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No. 527 / I set one goal a year

I used to set at least 20 goals a year. The list would include the typical things like working out more, reading x amount of books, reaching certain milestones at work, doing something more with my website, learning a new skill, buying things, traveling places, and the list went on and on.

But now I set one goal a year. It’s the same goal I set every quarter, which is the same goal I set every week—that is, to make a plan every day and then stick to the plan.

See, there were times when I would look back at my year and review the list of things I wanted to do only to realize that things changed. We moved locations, so buying a new car was no longer important. I learned something new and adjusted my career direction. I grew up and different things became bigger priorities. Then, one year, I decided to try something different. I instead focused on my habits, my system for getting things done, and my attitude toward how I approach each day.

Don’t get me wrong, I love goals. And when I say I set one goal every year (to make a daily plan and stick to it), what I’m really saying is that I set lots and lots of goals every day. I break down each day into categories. For each category I have habits and actionable items. I’m updating these on a daily basis as well. Simply put, I don’t set large goals anymore. I have a vision for the type of person I want to become, sure, but I don’t set 90-day targets for myself or even monthly goals. I make a daily list (it’s a really long list) of everything I am working on or seeking to improve and I stick to it. I focus on continuous progress. Because I’m realizing that goals come and go too quickly and I prefer, instead, to set systems.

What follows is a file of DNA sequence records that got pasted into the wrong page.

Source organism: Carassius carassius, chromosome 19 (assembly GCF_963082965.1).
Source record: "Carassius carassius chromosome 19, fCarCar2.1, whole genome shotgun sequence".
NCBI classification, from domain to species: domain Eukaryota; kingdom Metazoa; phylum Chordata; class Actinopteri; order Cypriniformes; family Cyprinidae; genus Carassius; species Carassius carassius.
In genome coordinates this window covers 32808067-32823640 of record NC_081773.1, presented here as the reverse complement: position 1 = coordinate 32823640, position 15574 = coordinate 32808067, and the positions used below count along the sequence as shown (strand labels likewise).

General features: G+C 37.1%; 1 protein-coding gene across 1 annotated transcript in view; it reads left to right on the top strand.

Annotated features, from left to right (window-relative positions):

Here’s what I’ve learned and here’s how this approach has worked for me: I now get things done. When I say ‘we should get together sometime’ I log it onto my daily list of things to get done that day, I get it scheduled, and it happens. I complete projects. I get to all my emails. I’ve changed jobs, switched careers, traveled a bunch, read over 100 books, and cooked more at home. I now do things for the sake of making progress. If I want to build something, I no longer spend the next few weeks thinking about what tool I need to get it done, I just put the next action item onto my daily list and complete the next step toward building the thing I want to build.

And I’m always tweaking my approach. If something isn’t working—if something has been on my daily list for a few days, I either drop it, or (if it’s still important to me) I reflect on how I can prioritize that thing into my daily schedule, and I make it happen.

So this year, if you have already given up on your New Year’s resolutions, try something new. Focus on your system. Yes, I’m even suggesting to completely ignore the big goal in the back of your mind and instead worry about how you are going to do better today.

I’m with James Clear on this one. Check out his post on setting systems. You just might come across something that actually works.